Home Technology Development BBC micro:bit — First Steps (Part 1)

BBC micro:bit — First Steps (Part 1)


What is the BBC micro:bit?

And what can you do with it?

The BBC micro:bit is a small and relatively simple single board computer. The idea is to encourage children to be creative with technology, and learn programming (or ‘coding’, to use the currently fashionable name for it).

The BBC describes the micro:bit as a ‘pocket-sized codeable computer with motion detection, a built-in compass and Bluetooth technology’. In 2016, the BBC gave a free micro:bit to every child in year 7 or equivalent in the UK.

BBC micro:bit
The BBC micro:bit is incredibly small. More

Although it seems quite simple, the micro:bit’s hardware is fairly powerful in certain respects, compared to (say) the original BBC Micro from the 80s. But due to the incredible progress in computing power over the last few decades, the micro:bit’s processor is extremely low-end when compared to today’s computers and smartphones.

Don’t let that put you off though — the micro:bit doesn’t exist to compete with normal computers; it’s not made for running Excel or Chrome, or having a massive screen connected to it. In the world of embedded systems, things are done differently. What matters here is low cost, low power consumption and small size. For many tasks, a fast and expensive processor is not required.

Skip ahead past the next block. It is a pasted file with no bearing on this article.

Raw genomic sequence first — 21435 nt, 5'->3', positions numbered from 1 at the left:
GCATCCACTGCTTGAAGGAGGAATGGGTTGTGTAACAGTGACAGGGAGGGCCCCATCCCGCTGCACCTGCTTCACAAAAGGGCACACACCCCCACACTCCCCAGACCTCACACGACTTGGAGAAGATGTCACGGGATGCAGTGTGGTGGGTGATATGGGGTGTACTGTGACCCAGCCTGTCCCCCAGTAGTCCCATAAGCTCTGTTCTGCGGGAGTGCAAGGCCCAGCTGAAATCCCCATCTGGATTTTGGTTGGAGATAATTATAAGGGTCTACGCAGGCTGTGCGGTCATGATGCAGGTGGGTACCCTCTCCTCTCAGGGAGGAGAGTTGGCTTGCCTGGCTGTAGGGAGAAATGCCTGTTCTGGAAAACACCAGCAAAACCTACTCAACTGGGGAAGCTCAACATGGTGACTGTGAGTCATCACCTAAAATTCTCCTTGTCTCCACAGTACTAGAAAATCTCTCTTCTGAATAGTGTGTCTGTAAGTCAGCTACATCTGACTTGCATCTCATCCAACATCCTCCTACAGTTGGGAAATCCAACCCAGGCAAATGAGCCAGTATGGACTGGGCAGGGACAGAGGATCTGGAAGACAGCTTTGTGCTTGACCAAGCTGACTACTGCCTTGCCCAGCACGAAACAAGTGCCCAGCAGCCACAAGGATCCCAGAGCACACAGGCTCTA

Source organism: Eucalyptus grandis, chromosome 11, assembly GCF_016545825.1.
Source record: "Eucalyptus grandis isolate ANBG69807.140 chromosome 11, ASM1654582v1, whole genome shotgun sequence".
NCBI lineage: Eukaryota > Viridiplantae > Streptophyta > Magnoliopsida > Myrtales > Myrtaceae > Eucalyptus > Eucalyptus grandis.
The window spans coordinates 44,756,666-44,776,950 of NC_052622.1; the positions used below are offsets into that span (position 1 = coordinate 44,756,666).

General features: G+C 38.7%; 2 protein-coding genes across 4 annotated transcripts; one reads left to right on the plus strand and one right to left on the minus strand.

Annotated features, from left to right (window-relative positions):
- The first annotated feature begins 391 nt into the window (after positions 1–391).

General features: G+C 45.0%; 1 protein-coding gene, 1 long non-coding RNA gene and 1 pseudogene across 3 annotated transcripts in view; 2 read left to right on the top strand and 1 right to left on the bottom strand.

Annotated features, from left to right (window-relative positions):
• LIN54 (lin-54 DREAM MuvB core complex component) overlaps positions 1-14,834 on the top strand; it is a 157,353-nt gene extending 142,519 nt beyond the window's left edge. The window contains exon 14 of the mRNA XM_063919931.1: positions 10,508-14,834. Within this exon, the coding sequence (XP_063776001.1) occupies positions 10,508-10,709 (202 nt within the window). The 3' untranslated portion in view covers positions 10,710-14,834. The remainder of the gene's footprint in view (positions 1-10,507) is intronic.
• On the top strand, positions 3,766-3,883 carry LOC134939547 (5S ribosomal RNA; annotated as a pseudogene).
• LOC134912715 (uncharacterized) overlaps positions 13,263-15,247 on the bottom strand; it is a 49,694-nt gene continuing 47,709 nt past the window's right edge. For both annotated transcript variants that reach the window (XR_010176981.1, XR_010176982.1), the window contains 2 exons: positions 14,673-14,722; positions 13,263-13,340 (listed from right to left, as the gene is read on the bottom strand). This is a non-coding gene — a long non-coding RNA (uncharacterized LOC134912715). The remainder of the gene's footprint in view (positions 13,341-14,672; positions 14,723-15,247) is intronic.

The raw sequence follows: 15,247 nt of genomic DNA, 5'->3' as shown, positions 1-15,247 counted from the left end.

Unlike most computing devices today, the micro:bit gives you good access to the hardware, to encourage you to experiment. You can construct a small programmable device of your own, by building your idea around a micro:bit.

There’s no need to worry about developing complicated circuits involving things like Bluetooth or USB — the micro:bit handles all that for you. Instead, you can concentrate on the things that make your application unique.

Here is a summary of the hardware features.

General Hardware Features

  • 43 x 52 mm in size
  • Display with 25 LEDs, arranged in a 5 x 5 grid
  • Accelerometer
  • Temperature sensor
  • Bluetooth
  • USB
  • Two general-purpose buttons, plus a reset button.
  • Easy connection of three signals using crocodile clips. These can be digital inputs, digital outputs, or analogue inputs.
  • Additional inputs and outputs are available if a suitable connector or ‘break out board’ is used.

Technical Details

Feel free to skip this section! Or see the Wikipedia Page for more details.

Main Microcontroller

  • Nordic nRF51822, 16 MHz 32-bit ARM Cortex-M0 microcontroller
  • 256 KB of flash memory
  • 16 KB of static RAM